- Beetle larvae
- Insect eggs
2. Ladybugs Are Also Great Pollinators
Ladybirds were always thought to be purely carnivorous beetles, but in recent times it has been found that their diet is far more varied.
Even arch-hunters have been found to consume pollen and other plant matter. And considering their predilection for aphids, they also consume honeydew too.
plant and flower related feeding activity mean that ladybugs are also contributing to the pollination of plants and trees as they move among them.
Attracting Ladybugs to Your Garden Will Help Them Thrive
If you are a keen gardener or grower, you will want to have ladybug species onside.
Making your home a suitable habitat for ladybirds will not only benefit your garden but also help native species of ladybirds to flourish.
In the UK, the number of native species of ladybirds has been declining. This is thought to be because of habitat loss, environmental changes and increasing numbers of invasive species which can out-compete the native 10-spot and 14-sport ladybirds.
Populations of specific species of ladybirds have shifted across the UK as a whole.
One of the biggest impacts on native British ladybirds was the arrival of the Asian harlequin, a ladybug from Europe that was deliberately introduced to control pests in 2003 and has since become invasive.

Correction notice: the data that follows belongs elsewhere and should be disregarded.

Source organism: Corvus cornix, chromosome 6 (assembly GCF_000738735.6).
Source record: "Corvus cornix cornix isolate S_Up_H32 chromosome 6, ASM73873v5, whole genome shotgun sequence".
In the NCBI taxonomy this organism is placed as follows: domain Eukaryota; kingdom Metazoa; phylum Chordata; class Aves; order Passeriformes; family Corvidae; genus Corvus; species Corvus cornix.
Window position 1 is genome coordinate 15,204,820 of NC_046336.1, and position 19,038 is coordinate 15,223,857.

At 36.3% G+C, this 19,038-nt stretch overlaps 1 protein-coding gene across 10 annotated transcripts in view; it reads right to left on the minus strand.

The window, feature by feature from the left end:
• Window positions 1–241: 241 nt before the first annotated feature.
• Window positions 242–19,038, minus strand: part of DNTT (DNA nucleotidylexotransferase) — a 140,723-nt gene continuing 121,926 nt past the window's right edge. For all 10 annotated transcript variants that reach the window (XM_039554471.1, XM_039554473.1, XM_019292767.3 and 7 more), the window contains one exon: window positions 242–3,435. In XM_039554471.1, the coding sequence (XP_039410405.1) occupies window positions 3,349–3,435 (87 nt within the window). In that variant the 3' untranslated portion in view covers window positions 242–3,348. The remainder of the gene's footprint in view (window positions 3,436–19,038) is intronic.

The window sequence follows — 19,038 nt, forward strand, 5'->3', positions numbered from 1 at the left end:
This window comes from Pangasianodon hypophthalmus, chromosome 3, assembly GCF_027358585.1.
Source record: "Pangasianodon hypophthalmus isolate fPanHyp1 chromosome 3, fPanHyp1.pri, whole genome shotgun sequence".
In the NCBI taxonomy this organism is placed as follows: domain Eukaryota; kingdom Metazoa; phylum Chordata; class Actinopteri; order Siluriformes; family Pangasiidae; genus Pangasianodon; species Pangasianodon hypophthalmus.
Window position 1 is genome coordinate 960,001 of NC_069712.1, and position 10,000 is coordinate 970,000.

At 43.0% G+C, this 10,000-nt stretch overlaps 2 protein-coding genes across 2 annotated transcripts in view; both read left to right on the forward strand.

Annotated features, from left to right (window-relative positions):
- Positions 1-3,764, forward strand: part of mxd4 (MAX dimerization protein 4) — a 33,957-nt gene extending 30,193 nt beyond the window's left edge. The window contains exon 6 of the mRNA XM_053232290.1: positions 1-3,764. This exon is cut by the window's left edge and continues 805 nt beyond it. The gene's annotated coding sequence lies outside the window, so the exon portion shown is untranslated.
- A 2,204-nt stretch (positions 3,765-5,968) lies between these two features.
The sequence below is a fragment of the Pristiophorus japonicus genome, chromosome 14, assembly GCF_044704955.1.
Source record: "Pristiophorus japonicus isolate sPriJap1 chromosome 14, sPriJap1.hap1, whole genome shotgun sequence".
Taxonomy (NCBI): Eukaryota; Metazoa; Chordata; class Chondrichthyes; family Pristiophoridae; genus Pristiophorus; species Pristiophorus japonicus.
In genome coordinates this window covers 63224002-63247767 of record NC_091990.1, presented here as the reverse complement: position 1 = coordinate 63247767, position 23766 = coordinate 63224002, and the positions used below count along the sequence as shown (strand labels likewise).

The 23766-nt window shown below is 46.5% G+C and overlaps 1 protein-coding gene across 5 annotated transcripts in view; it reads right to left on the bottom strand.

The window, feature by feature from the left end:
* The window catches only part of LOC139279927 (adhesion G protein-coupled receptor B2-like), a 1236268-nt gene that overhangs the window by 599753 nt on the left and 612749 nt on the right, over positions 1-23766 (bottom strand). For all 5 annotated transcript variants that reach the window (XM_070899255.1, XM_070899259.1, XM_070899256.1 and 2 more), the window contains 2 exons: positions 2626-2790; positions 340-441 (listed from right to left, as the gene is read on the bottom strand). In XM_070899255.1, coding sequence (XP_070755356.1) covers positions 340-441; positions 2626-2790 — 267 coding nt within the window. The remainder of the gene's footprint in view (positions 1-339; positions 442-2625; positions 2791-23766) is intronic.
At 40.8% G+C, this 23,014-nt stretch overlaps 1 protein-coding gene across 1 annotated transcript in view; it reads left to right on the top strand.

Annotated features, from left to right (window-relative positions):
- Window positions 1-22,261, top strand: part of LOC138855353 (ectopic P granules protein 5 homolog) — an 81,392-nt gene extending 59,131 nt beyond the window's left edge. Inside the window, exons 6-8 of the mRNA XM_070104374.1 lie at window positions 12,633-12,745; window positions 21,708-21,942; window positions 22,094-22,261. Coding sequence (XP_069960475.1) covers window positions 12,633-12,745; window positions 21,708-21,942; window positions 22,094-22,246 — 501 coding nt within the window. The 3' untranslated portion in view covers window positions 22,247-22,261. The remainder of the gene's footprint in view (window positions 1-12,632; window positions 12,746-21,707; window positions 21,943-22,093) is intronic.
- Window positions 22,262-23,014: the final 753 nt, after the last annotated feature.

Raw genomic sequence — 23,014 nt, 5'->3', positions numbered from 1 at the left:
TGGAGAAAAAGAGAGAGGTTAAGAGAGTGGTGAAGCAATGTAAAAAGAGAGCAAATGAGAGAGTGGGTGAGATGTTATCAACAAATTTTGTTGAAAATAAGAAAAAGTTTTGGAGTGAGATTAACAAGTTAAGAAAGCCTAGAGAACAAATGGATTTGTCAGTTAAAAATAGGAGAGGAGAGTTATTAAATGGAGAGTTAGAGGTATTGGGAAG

Providing a habitat that is suitable for ladybirds in your garden will help native species recover.
Here’s How You Can Make Your Garden a Ladybug Habitat!
Learn to recognise ladybugs and their developmental stages.
This can help you differentiate these beneficial insects from pests that you may want to remove or destroy.
Insecticide use can not only decimate your local ladybug population but also harm beneficial pollinators that are needed for your plants and crops.
Only use insecticide preparations as an intervention of last resort, with targeted applications for the minimum necessary duration.
Plants that provide pollen and nectar for ladybugs to feed on are always a plus!
Plants that attract ladybirds include:
- Sweet alyssum
Providing warm sheltered areas for ladybugs to overwinter will mean that they will stay in your garden year after year!
More and more gardeners recognise the benefit of providing places where insects can overwinter.
You may have heard of bug hotels that provide the perfect crevices for ladybugs and other insects to crawl into and shelter in.
In autumn, leave some piles of leaf litter for ladybirds and other insects.
Right Thing to Do: Overgrown vegetation, leaf litter and even an old shed will provide the pockets of warmth that a ladybug can use to survive the frosts.
Ladybugs can make a home of just about anywhere where their diet of aphids and other prey can be satisfied.
These colourful beetles are well worth inviting to your garden as they will protect your crops and ornamentals from pests and pollinate your plants.
- Where Do Japanese Beetles Go at Night?
- Can Spider Mites Live on Humans? Do They Bite?
- Do Butterflies Drink Blood?